Sun Nuclear’s ASTRO booth will also feature the work-in-progress MotionCHECK 3D system – another outcome of this early joint initiative. Designed to support the tumour-tracking capabilities of Synchrony, MotionCHECK 3D is intended to integrate the Enhanced Dynamic Platform with the ArcCHECK diode array (a Sun Nuclear product widely deployed for 3D pretreatment patient QA in radiotherapy clinics).

“We brought together teams from Sun Nuclear and CIRS to work through the design, prototyping, validation and commercialization needed to take these products to market,” explains Ploc. “Those combined capabilities are key to success. This project would have been very difficult to deliver as independent entities.”

Underpinning it all, concludes Ploc, is a cultural alignment that cuts across the US and European campuses of the new-look Sun Nuclear organization. “The integration of CIRS has gone well because all our teams are working towards the same goal – the ‘science of better’ for improved patient outcomes.”

Organizationally, Sun Nuclear sits within a newly created umbrella group called Mirion Medical (itself a part of the broader Mirion Technologies). Mirion Medical comprises a network of healthcare-focused business units with solutions and services spanning diagnostic imaging, radiation therapy, occupational dosimetry, nuclear medicine and physical medicine. Collectively, as well as individually, the group’s constituent businesses are organized around a unified objective: helping clinical practitioners to “streamline workflows and reduce risk” while ensuring “patients benefit from a safer, more efficient healthcare experience”.

  • Sun Nuclear will be exhibiting on booth 980 at ASTRO 2022 (23-25 October in San Antonio, Texas).

ATOM phantoms: boldly going

CIRS (now Sun Nuclear) engineers have been working with NASA and an international network of scientific partners to support the upcoming Artemis I mission, a precursor to future human exploration to the Moon and Mars.

The uncrewed mission, now scheduled for launch in mid-November, will serve as the first integrated test of NASA’s deep-space exploration systems, including the Orion spacecraft. As part of the project, two custom anthropomorphic ATOM Phantoms from Sun Nuclear will ride as “passengers” aboard the Orion, providing in situ measurements regarding potential radiation exposure to astronauts.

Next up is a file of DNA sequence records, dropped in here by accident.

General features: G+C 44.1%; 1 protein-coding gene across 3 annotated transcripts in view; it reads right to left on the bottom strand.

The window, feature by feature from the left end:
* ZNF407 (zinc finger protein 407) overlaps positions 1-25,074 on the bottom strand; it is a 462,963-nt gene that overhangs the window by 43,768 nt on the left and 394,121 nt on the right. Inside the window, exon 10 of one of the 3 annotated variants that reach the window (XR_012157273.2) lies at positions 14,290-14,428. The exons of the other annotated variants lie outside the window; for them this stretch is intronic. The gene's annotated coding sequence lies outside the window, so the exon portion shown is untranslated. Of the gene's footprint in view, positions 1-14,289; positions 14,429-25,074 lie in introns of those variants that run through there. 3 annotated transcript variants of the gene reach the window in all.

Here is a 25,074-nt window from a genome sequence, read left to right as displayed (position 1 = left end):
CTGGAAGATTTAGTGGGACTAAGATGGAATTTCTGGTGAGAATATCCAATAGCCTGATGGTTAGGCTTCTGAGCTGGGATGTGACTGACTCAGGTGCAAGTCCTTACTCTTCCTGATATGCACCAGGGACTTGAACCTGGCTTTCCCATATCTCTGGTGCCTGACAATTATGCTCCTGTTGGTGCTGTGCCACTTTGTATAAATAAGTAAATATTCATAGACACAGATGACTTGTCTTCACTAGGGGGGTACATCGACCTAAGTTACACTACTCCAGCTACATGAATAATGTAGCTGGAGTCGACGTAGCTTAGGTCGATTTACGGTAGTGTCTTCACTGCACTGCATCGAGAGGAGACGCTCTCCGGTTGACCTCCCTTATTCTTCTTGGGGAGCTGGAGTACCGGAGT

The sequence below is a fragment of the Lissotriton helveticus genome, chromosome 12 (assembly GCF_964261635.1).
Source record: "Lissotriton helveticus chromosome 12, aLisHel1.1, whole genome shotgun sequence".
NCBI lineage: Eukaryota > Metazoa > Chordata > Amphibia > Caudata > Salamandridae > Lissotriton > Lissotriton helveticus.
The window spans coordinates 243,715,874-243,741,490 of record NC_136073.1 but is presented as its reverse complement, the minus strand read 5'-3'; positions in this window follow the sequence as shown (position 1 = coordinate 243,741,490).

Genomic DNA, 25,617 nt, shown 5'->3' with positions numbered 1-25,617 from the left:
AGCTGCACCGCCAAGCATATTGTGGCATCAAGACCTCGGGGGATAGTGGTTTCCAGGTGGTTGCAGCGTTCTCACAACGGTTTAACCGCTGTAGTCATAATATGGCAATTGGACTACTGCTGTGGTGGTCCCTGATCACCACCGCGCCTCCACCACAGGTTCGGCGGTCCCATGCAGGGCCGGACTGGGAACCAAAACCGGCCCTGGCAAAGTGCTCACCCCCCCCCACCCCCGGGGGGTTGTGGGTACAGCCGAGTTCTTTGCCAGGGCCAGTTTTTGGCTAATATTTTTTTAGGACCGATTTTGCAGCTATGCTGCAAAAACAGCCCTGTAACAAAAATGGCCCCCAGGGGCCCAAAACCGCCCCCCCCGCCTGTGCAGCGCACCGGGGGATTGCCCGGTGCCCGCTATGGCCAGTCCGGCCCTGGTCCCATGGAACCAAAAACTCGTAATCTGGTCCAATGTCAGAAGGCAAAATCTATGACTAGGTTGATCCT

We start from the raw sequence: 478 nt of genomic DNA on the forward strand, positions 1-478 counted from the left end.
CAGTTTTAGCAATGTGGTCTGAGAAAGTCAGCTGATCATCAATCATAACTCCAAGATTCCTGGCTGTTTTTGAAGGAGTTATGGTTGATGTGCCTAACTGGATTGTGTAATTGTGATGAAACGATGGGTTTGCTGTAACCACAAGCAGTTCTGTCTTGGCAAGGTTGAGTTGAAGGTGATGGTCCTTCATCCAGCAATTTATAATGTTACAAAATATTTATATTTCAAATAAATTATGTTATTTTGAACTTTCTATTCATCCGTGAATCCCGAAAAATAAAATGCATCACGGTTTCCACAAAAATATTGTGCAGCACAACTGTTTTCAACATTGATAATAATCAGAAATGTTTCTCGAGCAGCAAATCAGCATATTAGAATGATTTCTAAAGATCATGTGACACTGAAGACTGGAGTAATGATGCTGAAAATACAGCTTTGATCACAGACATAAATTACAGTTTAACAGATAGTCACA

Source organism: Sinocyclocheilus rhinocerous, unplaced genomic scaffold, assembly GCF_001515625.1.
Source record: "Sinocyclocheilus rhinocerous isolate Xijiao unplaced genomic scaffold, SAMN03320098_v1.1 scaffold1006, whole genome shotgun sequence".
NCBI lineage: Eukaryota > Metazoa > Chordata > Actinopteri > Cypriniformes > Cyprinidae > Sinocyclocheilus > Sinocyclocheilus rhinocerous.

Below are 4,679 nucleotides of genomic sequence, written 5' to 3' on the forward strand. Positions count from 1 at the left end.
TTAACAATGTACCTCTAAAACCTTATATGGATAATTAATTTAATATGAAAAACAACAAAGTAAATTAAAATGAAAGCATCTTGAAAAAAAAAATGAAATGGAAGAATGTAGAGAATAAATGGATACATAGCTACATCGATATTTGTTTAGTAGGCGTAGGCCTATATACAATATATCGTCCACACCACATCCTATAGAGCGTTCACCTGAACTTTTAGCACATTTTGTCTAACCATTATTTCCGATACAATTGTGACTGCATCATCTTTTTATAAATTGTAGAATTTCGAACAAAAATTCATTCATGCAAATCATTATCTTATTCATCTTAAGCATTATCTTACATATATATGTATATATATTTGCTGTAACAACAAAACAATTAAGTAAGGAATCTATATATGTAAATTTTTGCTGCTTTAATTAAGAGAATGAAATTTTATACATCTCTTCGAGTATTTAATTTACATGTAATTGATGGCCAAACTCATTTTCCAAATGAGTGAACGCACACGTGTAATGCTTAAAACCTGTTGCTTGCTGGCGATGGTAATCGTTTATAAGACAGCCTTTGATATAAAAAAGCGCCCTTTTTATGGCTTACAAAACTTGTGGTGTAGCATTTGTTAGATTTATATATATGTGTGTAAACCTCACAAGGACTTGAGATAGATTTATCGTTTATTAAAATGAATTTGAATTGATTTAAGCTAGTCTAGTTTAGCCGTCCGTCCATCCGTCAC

The full CIRS ATOM Phantom line consists of models representing a newborn, one-year-old, five-year-old, 10-year-old, adult male and adult female. Two female-bodied torso models were selected for Artemis I, reflecting the fact that there are an increasing number of female astronauts (also the fact that women typically experience greater sensitivity to radiation in space). What’s more, a stated goal of the Artemis programme is to send the first woman astronaut to walk on the surface of the Moon.

As per CIRS tradition when shipping ATOM phantoms to customers, the space-bound phantoms have been given names – Helga and Zohar. While both will be equipped with radiation detectors, only Zohar will wear a radiation protection vest (to better understand the radiation levels that may be encountered in space and how effective the vest is for mitigating exposure to so-called solar particle events).

“The selection of the ATOM phantoms by NASA speaks to the quality of our technical team and our materials science, physics and engineering capabilities,” explains Mark Devlin of Sun Nuclear. “Our engineers worked closely with the ARTEMIS project partners on all aspects of the mechanical customization, testing and validation of Helga and Zohar.”

This article was originally published in Physics World. See it here.